Alexander: Hurley’s turndown of Lakers shouldn’t have been surprising

So what happens now?

Dan Hurley said no to the Lakers Monday, and should we really have been that surprised? An East Coast guy, and the king of his campus after back-to-back national championships at Connecticut, Hurley decided not to step out of his comfort zone.even with a six-year, $70 million contract offer on the table. Which was, to be sure, more than twice the annual average value of the six-year $32.1 million contract extension he signed at UConn a year ago.

And there’s talk that the UConn contract will soon be sweetened again, with one report that a six-year, $50 million deal is on the table. So maybe the Lakers did for Hurley what they did for the Clippers’ Ty Lue and Dallas’ Jason Kidd, both of whom received extensions from their current teams.

(As long as the Lakers are in the business of getting guys more money from their current organizations … well, where does the line form?)

Again, this should not be terribly surprising to those who are not true believers in Laker Execeptionalism.

Hurley declined to join an organization that, one bubble championship aside, has fallen in national stature over the last 13 years. The Lakers will be hiring their seventh coach since Phil Jackson left town, and in recent years they’ve had to fight their way out of the play-in round just to get into the postseason.

That ain’t exceptional.

Hurley also decided against transitioning to a brand of basketball that, aside from 10-foot baskets and a 94-foot long court, bears little resemblance to the college game at which he has made his reputation. A shorter shot clock, a longer season with less practice time, players more set in their ways and more willing to challenge, and a big city franchise with the attendant media scrutiny are just some of the reasons why so many coaches making the switch from college basketball to the NBA have been, at best, mediocre.

When you look at it that way, going for a three-peat on the college level is really enticing.

And when it comes right down to it, asking someone whose life and family and career have been centered in the Northeast to uproot at age 51, and not only go to the NBA but to do it in L.A., might have been just too big an ask.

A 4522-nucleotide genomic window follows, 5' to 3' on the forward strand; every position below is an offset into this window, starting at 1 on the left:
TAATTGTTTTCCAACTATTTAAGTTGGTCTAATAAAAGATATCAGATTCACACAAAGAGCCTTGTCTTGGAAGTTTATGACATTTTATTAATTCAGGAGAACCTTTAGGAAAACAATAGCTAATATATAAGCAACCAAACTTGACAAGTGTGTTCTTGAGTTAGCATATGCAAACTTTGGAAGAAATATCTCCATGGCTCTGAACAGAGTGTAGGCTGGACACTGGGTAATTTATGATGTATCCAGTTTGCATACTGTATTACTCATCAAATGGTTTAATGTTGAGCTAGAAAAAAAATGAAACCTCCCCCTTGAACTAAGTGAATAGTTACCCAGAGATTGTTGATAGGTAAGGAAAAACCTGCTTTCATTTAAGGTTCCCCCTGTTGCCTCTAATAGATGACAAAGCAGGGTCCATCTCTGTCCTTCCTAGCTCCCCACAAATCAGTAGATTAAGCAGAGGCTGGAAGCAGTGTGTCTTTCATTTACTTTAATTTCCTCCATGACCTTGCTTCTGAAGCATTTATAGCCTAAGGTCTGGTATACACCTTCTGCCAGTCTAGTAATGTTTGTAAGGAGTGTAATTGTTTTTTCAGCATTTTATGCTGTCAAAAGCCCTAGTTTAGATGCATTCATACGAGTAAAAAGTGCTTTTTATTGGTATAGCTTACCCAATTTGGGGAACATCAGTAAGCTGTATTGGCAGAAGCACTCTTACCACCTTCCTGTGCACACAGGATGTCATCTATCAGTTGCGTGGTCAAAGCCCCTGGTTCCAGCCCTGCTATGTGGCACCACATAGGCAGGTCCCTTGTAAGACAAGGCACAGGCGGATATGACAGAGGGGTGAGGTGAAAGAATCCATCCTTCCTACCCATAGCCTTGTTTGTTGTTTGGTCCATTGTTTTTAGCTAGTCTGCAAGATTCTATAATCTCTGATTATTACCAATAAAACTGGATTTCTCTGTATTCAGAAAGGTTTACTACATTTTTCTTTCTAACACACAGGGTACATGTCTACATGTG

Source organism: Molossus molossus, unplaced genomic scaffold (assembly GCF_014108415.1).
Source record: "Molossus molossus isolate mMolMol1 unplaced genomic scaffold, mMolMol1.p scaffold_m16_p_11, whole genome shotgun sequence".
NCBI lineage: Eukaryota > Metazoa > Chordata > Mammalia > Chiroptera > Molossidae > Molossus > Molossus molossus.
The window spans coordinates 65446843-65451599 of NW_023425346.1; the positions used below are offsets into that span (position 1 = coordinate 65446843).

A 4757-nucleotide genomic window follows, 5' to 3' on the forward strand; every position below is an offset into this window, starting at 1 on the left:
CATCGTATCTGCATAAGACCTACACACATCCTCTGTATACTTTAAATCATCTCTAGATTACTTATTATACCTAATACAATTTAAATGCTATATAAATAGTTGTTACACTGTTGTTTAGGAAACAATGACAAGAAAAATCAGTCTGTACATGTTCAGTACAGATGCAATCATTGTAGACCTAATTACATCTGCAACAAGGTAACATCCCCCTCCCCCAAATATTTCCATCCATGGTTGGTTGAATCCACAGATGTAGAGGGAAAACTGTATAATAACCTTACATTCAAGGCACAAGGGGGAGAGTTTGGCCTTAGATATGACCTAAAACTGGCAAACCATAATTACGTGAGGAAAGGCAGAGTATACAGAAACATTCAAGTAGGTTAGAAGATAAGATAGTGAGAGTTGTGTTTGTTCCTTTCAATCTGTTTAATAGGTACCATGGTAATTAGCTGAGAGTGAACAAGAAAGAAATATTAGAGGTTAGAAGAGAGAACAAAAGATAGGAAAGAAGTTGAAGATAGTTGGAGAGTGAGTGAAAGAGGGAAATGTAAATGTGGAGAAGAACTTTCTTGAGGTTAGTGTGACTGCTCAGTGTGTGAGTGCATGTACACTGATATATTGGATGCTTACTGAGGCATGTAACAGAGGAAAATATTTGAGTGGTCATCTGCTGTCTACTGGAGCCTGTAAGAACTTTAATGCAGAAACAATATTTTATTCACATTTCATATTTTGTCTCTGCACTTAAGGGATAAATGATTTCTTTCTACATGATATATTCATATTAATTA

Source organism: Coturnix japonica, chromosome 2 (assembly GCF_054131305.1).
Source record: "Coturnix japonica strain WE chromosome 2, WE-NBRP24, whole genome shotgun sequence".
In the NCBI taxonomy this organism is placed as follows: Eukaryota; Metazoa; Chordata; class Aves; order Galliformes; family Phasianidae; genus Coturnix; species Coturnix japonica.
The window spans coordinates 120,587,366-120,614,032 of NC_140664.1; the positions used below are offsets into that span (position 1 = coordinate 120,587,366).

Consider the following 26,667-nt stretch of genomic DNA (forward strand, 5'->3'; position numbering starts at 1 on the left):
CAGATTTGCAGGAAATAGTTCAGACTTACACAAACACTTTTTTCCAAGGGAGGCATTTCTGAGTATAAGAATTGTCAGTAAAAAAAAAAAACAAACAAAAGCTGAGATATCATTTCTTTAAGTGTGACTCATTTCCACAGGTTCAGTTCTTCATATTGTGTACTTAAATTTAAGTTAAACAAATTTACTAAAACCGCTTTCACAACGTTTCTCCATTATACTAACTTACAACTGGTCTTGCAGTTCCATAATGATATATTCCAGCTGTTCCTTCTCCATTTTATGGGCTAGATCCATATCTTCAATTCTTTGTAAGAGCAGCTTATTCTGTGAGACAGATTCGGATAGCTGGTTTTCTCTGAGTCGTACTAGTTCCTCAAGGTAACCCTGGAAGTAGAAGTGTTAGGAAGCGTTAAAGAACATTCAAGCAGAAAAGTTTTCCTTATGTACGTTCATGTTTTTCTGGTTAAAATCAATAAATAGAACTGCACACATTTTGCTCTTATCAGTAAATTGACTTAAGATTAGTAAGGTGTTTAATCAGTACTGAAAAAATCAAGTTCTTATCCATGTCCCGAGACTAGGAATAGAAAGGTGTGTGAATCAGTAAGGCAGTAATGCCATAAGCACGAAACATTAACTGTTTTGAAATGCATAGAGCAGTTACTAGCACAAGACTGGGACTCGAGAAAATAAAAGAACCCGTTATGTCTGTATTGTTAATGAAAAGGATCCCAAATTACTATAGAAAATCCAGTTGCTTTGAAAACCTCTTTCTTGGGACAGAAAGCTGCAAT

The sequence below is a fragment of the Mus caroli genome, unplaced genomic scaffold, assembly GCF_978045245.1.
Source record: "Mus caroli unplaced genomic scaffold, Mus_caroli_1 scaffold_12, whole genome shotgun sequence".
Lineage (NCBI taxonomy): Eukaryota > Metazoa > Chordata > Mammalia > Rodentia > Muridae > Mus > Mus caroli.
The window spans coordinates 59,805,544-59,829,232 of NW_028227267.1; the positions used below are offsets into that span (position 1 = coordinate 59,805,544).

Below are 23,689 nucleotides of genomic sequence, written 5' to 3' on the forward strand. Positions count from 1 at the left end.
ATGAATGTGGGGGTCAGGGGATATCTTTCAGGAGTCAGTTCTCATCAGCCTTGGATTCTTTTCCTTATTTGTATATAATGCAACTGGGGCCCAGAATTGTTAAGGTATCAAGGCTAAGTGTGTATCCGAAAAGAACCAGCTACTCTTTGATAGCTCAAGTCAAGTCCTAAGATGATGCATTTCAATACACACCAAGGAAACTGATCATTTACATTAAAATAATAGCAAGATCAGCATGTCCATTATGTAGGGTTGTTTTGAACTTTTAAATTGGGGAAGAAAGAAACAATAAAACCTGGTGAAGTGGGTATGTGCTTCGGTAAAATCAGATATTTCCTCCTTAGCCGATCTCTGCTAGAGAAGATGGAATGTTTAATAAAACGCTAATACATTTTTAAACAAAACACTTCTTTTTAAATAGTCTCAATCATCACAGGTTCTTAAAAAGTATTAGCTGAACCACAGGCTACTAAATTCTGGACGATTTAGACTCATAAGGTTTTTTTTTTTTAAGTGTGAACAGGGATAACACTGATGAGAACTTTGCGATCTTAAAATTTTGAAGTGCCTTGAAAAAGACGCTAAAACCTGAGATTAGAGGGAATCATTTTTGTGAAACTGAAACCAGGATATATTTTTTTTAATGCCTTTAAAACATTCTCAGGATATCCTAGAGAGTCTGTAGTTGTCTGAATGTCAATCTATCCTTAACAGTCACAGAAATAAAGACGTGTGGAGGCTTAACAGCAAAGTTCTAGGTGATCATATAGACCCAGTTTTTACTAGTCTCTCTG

Or, as ESPN’s Seth Greenberg said during a SportsCenter segment Monday morning, this was “less about the Lakers and more about the Hurleys.” Greenberg compared the Hurleys to the family portrayed in the CBS drama Blue Bloods, where the patriarch – Tom Selleck – gathers the extended family at the dinner table every episode.

(In this case the patriarch would be Bob Hurley Sr., the legendary Jersey City high school coach, so does this make Dan Hurley the emotionally explosive son/cop played by Donnie Wahlberg? That character, by the way, is also known as Danny.)

Then again, if the Lakers had offered Hurley closer to $100 million for six years, rather than $70 million, would that have been convincing enough? I’m still not sure.

Give Jeanie Buss and Rob Pelinka credit for at least aiming high, not to mention keeping it under wraps as long as they did if the report by ESPN’s Adrian Wojnarowski was true, that Hurley was their top choice all along.

But also realize that by aiming high and falling short, they’ve reduced their options. That eye-opening hire that would put the rest of the league on notice isn’t out there any more. Meanwhile, that national reputation of “dysfunctional Lakers” remains.

And so we are back to discussing candidates JJ Redick and James Borrego, and maybe even former Villanova coach Jay Wright. His name surfaced as a “stealth candidate” over the last few days, likely in response to the question, “What happens if Hurley says no?”

Wright, 62 and currently a studio analyst with CBS, won two national championships at Villanova and took his team to 16 NCAA tournaments in 21 seasons. He’s smoother and has experience in a big media market, Philadelphia, but there would be less potential upside with Wright than would have been with Hurley.

And there remains that college-to-pro factor. Larry Brown remains the only guy to truly transcend it by winning NCAA and NBA titles. In case you’re wondering, he’s 83 and already in the Hall of Fame, and I severely doubt he’d be interested in getting back on the carousel. (Although there have been crazier ideas, I suppose. …)

Hurley, if nothing else, would have captured the imagination of the fan base, and the anticipation Monday morning while waiting for his decision provided just a glimpse of that.

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So does this mean Redick is again the leading candidate? A novice coach is still a huge risk, no matter how extensive his knowledge of the game. Borrego, who has interviewed twice, has head coaching experience and seemed to work well with Anthony Davis when the two were in New Orleans, is a candidate for the Cleveland opening as well.

What’s the alternative at this point? To hire Monty Williams? To bring back Frank Vogel after he was fired in Phoenix? To wait until the NBA Finals are over and pursue Sam Cassell, who is currently on the Celtics’ staff?

After Monday’s news there’s not much for Laker fans to get excited about, unless Dallas wins four of the next five games in the NBA Finals.

And whoever is eventually hired could be a tough sell to a fan base that wants so desperately to believe that good times are again right around the corner.


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